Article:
The doctor’s nurse called.
I don’t know what my progesterone level was last cycle, I just know it was too low on whatever rating scale they use to infer that I had ovulated. (Trust me, I have since done more research and am learning the right questions to ask with nearly every phone call.)
When the nurse first called, she said they got the results of the blood draw back and Dr. Healy’s analysis based on the numbers was “possible ovulation.”
I’m thinking… basically no answer, right?
So this time around I asked more questions. I asked what the actual number was, and how that compared to the last time around, and a more ideal number.
I’m learning as we go through this process that it’s super important to not just receive the information your doctors and nurses supply, but ask questions. Things like hormone levels and ultrasound results are the norm for them, but when you haven’t had any experiences with pregnancy, fertility or even hospitals in general, it can all be very confusing. Ask questions.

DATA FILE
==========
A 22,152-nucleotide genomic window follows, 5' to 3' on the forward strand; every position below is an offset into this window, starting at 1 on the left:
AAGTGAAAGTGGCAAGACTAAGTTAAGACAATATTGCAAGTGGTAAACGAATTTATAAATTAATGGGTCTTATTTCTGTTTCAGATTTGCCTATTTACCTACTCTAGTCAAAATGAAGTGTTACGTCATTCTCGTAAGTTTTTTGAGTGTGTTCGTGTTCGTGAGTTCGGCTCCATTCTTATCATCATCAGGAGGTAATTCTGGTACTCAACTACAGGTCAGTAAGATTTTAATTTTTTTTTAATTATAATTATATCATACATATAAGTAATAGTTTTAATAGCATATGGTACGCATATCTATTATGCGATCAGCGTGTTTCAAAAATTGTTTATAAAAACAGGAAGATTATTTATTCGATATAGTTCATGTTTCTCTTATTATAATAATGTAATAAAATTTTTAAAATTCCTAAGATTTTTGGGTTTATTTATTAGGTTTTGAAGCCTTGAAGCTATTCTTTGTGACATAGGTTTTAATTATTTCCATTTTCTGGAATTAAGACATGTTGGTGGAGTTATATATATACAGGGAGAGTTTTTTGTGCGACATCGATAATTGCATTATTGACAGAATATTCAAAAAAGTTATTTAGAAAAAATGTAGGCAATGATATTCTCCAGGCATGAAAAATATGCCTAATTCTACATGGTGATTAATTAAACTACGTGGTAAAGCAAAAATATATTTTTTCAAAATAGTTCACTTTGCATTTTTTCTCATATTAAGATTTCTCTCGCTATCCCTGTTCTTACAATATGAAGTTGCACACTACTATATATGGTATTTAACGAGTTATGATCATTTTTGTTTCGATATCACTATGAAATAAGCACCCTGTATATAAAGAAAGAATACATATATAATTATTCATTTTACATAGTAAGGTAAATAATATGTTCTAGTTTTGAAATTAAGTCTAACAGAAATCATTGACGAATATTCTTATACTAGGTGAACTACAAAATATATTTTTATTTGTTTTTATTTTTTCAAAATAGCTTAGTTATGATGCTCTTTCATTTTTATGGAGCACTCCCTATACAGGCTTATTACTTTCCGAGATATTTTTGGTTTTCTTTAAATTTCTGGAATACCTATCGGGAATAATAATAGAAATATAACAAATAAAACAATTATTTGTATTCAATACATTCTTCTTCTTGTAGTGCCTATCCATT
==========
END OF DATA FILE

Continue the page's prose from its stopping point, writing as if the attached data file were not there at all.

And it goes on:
Anyway, the nurse said my progesterone (this cycle) was seven nanograms per milliliter. (How sciencey!) Anything less than five ng/ml indicates there was not likely ovulation. A level over five probably indicates some form of ovulation. She said a level over 10 ng/ml means they can pretty confidently say I ovulated.
So a seven isn’t necessarily good, but it’s not bad either. Yet again, we wait and see. I’ll pass the time by getting our holiday cards written and delivered. I’ve been practicing with some new hand lettering brush pens as I address them. How fun are these?!
Hope you’re all enjoying the start to winter and are getting in the holiday spirit.